Much research into work-related stress is based on retrospective self-reports, whereas records made at the time could be more valuable. In this study the primary components of two models of work stress, Karasek's demand-control (DC) model and Siegrist's effort-reward imbalance (ERI), were assessed in trained nurses using ambulatory diaries and traditional questionnaire methods. The diaries were entered on small hand-held computers and the method used has been termed ecological momentary assessment (EMA), in which recordings are made in real time in the working environment. The participants were 36 nurses who completed standardized questionnaires evaluating ERI, strain (from DC model), and, over three shifts, computerized behavioural diaries that measured effort-demand, control, reward, and stress every 90 minutes on average, enabling determination of strain and ERI repeatedly in the work situation. A total of 674 observations were recorded. Using multilevel linear modelling, it was found that the questionnaire and computerized diary derived measures of strain (DC) and ERI were reliably correlated. In addition, the ambulatory measures of both strain (DC) and ERI correlated with ratings of stress taken at the same time. From this study it would appear that ambulatory diaries could be a powerful and flexible way of assessing work related stress and its putative determinants in a real life work setting.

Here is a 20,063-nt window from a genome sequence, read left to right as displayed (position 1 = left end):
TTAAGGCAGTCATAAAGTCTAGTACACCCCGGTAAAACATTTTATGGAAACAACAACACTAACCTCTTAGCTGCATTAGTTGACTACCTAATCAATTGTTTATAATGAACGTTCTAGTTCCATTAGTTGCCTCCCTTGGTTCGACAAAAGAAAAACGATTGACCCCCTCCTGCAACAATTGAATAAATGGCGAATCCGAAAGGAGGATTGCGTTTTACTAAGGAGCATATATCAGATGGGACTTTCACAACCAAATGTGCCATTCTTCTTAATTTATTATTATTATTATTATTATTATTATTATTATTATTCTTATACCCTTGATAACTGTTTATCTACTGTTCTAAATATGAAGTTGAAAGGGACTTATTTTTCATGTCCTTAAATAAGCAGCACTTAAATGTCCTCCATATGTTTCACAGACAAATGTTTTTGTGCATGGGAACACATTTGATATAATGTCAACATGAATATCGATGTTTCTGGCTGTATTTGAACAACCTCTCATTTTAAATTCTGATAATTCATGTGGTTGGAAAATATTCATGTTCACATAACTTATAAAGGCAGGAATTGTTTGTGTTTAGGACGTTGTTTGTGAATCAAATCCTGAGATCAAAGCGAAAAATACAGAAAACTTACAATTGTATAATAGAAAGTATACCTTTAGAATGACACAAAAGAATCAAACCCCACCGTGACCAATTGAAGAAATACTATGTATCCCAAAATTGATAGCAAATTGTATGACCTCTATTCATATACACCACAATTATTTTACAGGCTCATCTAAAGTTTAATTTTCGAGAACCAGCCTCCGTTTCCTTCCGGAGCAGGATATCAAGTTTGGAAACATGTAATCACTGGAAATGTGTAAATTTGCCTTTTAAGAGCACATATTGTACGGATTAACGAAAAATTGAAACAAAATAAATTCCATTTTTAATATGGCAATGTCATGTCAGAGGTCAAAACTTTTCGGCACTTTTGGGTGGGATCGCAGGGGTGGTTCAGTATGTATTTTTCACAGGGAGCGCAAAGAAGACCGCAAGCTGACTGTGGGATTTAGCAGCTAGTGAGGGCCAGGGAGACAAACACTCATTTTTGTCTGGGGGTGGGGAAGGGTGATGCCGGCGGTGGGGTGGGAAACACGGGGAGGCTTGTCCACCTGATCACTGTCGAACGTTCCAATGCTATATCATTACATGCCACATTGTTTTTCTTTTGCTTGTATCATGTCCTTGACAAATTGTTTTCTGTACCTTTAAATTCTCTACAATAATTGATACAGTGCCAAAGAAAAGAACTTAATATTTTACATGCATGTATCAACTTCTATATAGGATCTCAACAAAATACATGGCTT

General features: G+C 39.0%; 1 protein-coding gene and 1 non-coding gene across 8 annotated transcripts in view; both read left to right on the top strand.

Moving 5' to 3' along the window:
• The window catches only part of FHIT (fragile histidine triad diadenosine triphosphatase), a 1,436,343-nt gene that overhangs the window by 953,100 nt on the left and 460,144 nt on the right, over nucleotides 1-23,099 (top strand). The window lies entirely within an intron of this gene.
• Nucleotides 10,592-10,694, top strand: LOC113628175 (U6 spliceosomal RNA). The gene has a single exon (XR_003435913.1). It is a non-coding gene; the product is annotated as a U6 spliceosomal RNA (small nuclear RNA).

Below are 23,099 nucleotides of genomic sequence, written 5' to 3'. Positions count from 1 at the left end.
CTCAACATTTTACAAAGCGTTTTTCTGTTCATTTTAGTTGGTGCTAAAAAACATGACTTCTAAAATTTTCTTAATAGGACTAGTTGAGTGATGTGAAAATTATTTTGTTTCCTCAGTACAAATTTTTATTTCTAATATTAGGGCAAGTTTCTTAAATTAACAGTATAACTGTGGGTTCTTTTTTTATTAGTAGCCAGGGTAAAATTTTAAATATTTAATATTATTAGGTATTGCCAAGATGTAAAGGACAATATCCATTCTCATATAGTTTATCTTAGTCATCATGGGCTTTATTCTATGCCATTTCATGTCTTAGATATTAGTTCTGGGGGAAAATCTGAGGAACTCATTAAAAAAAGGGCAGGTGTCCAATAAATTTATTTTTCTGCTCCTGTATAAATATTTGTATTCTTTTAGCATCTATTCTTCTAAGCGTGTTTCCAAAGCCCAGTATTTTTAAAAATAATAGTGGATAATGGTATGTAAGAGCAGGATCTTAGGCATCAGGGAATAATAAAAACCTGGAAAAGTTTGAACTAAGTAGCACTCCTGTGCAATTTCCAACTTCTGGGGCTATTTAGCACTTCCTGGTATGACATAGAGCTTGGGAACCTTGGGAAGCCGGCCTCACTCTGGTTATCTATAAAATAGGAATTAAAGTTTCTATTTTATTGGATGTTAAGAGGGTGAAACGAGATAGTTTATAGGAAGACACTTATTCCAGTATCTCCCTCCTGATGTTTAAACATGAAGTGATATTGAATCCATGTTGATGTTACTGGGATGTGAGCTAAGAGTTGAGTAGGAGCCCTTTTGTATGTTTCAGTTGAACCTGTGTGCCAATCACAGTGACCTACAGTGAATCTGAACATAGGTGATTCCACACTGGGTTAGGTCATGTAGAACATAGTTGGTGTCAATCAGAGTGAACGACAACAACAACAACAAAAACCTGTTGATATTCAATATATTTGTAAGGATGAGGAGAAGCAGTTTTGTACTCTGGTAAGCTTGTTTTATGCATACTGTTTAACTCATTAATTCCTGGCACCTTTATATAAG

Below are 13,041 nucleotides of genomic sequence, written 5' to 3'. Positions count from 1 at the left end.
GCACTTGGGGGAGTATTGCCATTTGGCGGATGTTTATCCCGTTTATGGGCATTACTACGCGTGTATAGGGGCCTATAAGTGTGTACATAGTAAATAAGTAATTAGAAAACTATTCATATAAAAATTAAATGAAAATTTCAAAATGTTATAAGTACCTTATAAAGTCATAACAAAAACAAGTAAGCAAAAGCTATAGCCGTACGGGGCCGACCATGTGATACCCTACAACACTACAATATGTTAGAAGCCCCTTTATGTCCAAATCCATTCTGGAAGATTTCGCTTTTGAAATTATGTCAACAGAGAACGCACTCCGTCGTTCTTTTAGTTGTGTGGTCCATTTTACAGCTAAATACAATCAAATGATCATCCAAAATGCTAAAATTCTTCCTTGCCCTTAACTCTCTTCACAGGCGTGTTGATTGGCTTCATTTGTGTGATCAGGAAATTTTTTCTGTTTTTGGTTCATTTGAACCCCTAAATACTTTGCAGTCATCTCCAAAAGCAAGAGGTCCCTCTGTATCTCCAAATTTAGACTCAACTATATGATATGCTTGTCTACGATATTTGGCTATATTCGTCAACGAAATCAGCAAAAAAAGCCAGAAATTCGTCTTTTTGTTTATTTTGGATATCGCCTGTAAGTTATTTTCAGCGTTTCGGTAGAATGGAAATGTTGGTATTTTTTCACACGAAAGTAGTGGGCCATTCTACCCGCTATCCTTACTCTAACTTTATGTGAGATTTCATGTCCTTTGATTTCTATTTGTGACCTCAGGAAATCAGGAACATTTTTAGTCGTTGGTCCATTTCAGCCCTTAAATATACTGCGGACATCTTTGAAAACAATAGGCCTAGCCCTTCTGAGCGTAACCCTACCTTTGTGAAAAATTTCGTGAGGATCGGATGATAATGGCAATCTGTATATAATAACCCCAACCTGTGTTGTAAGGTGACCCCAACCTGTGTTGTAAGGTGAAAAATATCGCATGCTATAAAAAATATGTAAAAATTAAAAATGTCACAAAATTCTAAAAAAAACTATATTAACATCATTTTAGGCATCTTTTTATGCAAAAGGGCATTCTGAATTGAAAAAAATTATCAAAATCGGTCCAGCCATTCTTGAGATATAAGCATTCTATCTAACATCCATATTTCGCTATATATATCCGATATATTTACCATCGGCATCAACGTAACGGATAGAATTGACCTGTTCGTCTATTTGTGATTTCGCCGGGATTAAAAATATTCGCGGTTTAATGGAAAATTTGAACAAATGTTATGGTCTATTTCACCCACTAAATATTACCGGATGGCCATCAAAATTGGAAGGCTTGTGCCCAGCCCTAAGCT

- Effort reward imbalance
- Demand control model
- Diary study
- Ecological momentary assessment
- Work-related stress